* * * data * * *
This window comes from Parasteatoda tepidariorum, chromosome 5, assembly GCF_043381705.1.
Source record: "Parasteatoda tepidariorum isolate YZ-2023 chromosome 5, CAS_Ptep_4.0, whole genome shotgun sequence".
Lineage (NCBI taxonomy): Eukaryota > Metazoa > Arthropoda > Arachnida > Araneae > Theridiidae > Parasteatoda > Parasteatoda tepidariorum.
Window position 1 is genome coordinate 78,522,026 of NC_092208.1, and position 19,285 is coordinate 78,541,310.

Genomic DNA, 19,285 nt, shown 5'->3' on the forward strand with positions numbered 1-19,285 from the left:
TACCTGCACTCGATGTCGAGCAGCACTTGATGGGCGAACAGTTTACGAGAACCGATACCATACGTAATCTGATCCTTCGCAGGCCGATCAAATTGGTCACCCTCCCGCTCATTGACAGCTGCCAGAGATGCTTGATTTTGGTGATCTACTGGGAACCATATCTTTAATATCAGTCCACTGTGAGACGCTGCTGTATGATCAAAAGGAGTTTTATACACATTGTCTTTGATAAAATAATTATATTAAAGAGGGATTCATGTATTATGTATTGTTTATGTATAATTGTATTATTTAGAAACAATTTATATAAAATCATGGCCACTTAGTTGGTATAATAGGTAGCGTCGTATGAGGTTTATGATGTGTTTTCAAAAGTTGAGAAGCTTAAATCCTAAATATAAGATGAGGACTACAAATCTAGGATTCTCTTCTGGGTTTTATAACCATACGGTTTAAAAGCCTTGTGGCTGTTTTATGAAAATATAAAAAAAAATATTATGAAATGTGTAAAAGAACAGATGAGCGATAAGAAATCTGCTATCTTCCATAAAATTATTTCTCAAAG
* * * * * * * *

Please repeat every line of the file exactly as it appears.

This window comes from Parasteatoda tepidariorum, chromosome 5, assembly GCF_043381705.1.
Source record: "Parasteatoda tepidariorum isolate YZ-2023 chromosome 5, CAS_Ptep_4.0, whole genome shotgun sequence".
Lineage (NCBI taxonomy): Eukaryota > Metazoa > Arthropoda > Arachnida > Araneae > Theridiidae > Parasteatoda > Parasteatoda tepidariorum.
Window position 1 is genome coordinate 78,522,026 of NC_092208.1, and position 19,285 is coordinate 78,541,310.

Genomic DNA, 19,285 nt, shown 5'->3' on the forward strand with positions numbered 1-19,285 from the left:
TACCTGCACTCGATGTCGAGCAGCACTTGATGGGCGAACAGTTTACGAGAACCGATACCATACGTAATCTGATCCTTCGCAGGCCGATCAAATTGGTCACCCTCCCGCTCATTGACAGCTGCCAGAGATGCTTGATTTTGGTGATCTACTGGGAACCATATCTTTAATATCAGTCCACTGTGAGACGCTGCTGTATGATCAAAAGGAGTTTTATACACATTGTCTTTGATAAAATAATTATATTAAAGAGGGATTCATGTATTATGTATTGTTTATGTATAATTGTATTATTTAGAAACAATTTATATAAAATCATGGCCACTTAGTTGGTATAATAGGTAGCGTCGTATGAGGTTTATGATGTGTTTTCAAAAGTTGAGAAGCTTAAATCCTAAATATAAGATGAGGACTACAAATCTAGGATTCTCTTCTGGGTTTTATAACCATACGGTTTAAAAGCCTTGTGGCTGTTTTATGAAAATATAAAAAAAAATATTATGAAATGTGTAAAAGAACAGATGAGCGATAAGAAATCTGCTATCTTCCATAAAATTATTTCTCAAAG